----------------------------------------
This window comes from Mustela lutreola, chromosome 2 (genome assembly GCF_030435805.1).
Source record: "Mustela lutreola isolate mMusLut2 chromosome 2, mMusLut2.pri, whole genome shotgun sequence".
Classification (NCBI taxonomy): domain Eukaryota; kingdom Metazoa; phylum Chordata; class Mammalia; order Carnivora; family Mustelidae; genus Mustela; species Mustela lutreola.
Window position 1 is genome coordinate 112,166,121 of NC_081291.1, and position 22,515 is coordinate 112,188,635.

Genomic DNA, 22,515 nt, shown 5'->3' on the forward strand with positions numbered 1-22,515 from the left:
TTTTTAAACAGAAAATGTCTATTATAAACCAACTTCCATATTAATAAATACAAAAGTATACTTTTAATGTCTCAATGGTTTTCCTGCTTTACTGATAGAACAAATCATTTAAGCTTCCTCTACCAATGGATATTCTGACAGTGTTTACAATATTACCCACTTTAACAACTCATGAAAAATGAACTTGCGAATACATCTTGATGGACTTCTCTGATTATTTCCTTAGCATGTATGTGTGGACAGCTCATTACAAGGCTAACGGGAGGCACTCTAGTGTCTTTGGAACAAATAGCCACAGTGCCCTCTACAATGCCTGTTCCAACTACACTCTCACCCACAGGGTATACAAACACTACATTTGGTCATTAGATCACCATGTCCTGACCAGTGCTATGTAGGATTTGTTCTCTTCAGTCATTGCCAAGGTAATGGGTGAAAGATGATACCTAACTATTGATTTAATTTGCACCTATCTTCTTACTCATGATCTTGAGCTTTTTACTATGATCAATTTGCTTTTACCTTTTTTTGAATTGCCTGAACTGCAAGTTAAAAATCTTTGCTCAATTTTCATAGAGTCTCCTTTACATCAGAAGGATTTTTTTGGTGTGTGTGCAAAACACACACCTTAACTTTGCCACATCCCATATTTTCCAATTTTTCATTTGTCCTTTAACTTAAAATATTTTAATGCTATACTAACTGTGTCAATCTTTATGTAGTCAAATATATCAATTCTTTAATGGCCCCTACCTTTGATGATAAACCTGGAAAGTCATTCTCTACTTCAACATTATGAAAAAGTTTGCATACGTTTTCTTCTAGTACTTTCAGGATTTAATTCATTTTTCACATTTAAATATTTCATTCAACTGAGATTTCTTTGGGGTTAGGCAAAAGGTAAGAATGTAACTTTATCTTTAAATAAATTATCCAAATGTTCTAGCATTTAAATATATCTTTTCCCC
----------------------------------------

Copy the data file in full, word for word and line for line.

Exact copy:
This window comes from Mustela lutreola, chromosome 2 (genome assembly GCF_030435805.1).
Source record: "Mustela lutreola isolate mMusLut2 chromosome 2, mMusLut2.pri, whole genome shotgun sequence".
Classification (NCBI taxonomy): domain Eukaryota; kingdom Metazoa; phylum Chordata; class Mammalia; order Carnivora; family Mustelidae; genus Mustela; species Mustela lutreola.
Window position 1 is genome coordinate 112,166,121 of NC_081291.1, and position 22,515 is coordinate 112,188,635.

Genomic DNA, 22,515 nt, shown 5'->3' on the forward strand with positions numbered 1-22,515 from the left:
TTTTTAAACAGAAAATGTCTATTATAAACCAACTTCCATATTAATAAATACAAAAGTATACTTTTAATGTCTCAATGGTTTTCCTGCTTTACTGATAGAACAAATCATTTAAGCTTCCTCTACCAATGGATATTCTGACAGTGTTTACAATATTACCCACTTTAACAACTCATGAAAAATGAACTTGCGAATACATCTTGATGGACTTCTCTGATTATTTCCTTAGCATGTATGTGTGGACAGCTCATTACAAGGCTAACGGGAGGCACTCTAGTGTCTTTGGAACAAATAGCCACAGTGCCCTCTACAATGCCTGTTCCAACTACACTCTCACCCACAGGGTATACAAACACTACATTTGGTCATTAGATCACCATGTCCTGACCAGTGCTATGTAGGATTTGTTCTCTTCAGTCATTGCCAAGGTAATGGGTGAAAGATGATACCTAACTATTGATTTAATTTGCACCTATCTTCTTACTCATGATCTTGAGCTTTTTACTATGATCAATTTGCTTTTACCTTTTTTTGAATTGCCTGAACTGCAAGTTAAAAATCTTTGCTCAATTTTCATAGAGTCTCCTTTACATCAGAAGGATTTTTTTGGTGTGTGTGCAAAACACACACCTTAACTTTGCCACATCCCATATTTTCCAATTTTTCATTTGTCCTTTAACTTAAAATATTTTAATGCTATACTAACTGTGTCAATCTTTATGTAGTCAAATATATCAATTCTTTAATGGCCCCTACCTTTGATGATAAACCTGGAAAGTCATTCTCTACTTCAACATTATGAAAAAGTTTGCATACGTTTTCTTCTAGTACTTTCAGGATTTAATTCATTTTTCACATTTAAATATTTCATTCAACTGAGATTTCTTTGGGGTTAGGCAAAAGGTAAGAATGTAACTTTATCTTTAAATAAATTATCCAAATGTTCTAGCATTTAAATATATCTTTTCCCC